- Aaron Vad
- Chief of Staff
- (916) 319-2012
Over the past month, households in the North Bay, including mine, got slammed with unexpectedly high energy bills. As your State Assemblymember and a newly appointed member of the Assembly Utilities and Energy Committee, I wanted to share the latest updates on the situation and ensure you received information about incoming utility bill credits and hearings that will investigate and provide oversight on utility companies. I hope the information and links below are helpful.
The California Public Utilities Commission (CPUC) confirmed that residential customers should see relief in the form of a utility bill credit should arrive as soon as possible. The California Climate Credit will help offset higher-than-normal natural gas and electricity bills. According to PG&E, natural gas residential customers will receive around $53, and residential electric customers will receive approximately $38. Customers who receive both services will receive a total credit of $91. To read more about this utility bill credit, click here.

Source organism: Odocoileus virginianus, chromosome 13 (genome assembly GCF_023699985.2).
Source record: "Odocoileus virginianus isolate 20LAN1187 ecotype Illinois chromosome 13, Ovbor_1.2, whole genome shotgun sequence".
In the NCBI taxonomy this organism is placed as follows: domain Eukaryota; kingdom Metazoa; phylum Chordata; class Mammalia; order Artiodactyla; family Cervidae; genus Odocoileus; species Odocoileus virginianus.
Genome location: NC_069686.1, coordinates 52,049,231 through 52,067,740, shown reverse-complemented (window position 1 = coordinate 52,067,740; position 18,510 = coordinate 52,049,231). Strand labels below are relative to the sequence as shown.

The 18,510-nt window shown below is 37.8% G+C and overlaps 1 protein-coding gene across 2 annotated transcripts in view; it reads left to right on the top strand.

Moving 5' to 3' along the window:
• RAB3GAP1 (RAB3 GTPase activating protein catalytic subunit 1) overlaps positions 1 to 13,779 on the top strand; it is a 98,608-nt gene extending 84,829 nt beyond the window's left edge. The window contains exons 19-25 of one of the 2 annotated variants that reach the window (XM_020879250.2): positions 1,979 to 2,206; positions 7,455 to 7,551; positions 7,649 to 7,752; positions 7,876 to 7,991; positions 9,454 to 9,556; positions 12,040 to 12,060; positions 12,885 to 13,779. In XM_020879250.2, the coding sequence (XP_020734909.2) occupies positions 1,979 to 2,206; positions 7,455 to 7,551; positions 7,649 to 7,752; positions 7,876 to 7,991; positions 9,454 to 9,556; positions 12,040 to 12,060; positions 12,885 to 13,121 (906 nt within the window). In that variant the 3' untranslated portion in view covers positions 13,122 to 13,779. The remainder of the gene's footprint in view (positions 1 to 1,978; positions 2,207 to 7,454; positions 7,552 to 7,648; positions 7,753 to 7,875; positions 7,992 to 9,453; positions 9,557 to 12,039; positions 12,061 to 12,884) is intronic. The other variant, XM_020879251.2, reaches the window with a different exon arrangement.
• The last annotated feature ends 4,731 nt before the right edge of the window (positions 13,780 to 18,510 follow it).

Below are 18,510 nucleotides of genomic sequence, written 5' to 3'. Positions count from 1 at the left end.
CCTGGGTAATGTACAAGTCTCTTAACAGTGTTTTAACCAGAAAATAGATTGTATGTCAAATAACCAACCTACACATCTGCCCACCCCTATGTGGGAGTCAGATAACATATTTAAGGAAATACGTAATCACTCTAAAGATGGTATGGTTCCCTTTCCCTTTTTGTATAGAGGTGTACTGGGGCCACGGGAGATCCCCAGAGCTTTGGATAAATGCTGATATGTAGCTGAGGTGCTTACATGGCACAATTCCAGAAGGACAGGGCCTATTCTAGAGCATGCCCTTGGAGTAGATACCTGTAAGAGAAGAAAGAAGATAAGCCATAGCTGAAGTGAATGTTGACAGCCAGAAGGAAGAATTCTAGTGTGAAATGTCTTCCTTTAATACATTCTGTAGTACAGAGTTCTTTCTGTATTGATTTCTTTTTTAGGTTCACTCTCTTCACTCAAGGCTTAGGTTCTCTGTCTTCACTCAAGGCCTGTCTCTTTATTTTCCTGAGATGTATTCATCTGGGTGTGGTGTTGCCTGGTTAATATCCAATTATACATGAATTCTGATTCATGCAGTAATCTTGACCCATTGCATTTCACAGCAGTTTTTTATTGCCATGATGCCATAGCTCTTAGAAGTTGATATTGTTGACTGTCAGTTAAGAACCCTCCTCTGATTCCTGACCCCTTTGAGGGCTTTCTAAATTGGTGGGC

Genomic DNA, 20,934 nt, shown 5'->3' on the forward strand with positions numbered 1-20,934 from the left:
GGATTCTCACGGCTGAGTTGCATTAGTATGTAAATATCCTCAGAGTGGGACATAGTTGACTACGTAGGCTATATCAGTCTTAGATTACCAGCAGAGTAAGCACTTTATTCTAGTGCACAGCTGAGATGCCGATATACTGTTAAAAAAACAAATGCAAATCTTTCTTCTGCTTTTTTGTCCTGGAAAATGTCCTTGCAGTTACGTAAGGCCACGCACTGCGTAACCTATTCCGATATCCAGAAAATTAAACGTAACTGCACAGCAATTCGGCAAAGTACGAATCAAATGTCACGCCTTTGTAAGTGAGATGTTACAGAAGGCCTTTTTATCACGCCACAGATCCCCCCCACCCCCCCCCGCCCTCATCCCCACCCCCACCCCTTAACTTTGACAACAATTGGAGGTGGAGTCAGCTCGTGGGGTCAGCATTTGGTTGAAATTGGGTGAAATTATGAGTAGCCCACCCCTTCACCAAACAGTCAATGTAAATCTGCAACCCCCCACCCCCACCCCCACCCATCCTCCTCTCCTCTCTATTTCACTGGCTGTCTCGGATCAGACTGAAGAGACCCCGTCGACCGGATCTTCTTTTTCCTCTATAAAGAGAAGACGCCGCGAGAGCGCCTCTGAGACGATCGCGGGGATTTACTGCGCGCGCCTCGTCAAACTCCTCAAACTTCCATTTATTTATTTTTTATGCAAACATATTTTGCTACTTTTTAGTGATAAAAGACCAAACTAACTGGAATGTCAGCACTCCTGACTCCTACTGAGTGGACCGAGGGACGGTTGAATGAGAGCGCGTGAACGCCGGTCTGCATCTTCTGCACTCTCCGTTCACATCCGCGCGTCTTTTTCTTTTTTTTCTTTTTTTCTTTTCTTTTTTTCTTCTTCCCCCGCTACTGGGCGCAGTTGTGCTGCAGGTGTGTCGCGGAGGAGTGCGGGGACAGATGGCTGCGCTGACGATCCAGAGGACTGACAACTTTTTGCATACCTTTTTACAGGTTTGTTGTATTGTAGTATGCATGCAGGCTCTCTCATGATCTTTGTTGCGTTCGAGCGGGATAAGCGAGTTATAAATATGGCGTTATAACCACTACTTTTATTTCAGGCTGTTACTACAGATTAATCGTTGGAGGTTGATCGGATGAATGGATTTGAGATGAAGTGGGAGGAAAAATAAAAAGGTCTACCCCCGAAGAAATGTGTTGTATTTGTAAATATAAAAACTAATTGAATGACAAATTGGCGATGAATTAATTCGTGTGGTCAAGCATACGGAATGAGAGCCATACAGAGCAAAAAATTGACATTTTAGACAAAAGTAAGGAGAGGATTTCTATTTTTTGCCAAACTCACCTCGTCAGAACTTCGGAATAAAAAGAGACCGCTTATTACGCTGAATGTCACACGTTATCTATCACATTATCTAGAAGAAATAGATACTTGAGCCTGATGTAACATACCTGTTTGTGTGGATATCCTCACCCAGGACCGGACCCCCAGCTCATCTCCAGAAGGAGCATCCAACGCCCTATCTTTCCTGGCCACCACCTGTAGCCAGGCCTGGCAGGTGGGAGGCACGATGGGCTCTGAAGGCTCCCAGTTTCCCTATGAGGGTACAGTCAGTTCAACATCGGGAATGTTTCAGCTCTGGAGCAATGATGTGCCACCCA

More than 300,000 eligible PG&E customers who experienced financial hardships during the pandemic will receive an automatic one-time bill credit in early February under this program. Customers do not need to apply for the credit, and amounts will vary depending on the situation. If you believe you qualify for this program or want to read more, click here.
As a new Assembly Utilities and Energy Committee member, I'm looking forward to holding our first official oversight hearing on Wed., Feb. 22, at 1:30 p.m. This hearing will examine energy affordability issues and the recent spike in natural gas prices. The Committee plans to host three panels of experts to discuss natural gas affordability, electric affordability, and additional proposals that can reduce costs without harming the environment. If you are interested in attending the hearing, click here.
Why Did Energy Bills Get So Expensive?
The recent increase in natural gas prices was a significant factor in why utility bills rose throughout the country. Many sections of the U.S. pipeline system had to undergo repairs. At the same time, natural gas exports from Europe decreased due to the war in Ukraine. Prices shot up because supplies were at an all-time low. As we've all noticed, the weather has also been frigid, which increased the statewide demand for heating during a period when natural gas supplies were low. As a result, energy prices skyrocketed more than 300 percent (from last year), which drove the price of our utility bills up. Thankfully, most pressures on the market have declined, so we should expect a steep drop in the cost of our next utility bill.
As always, email or call my office with questions or comments; we're here to help.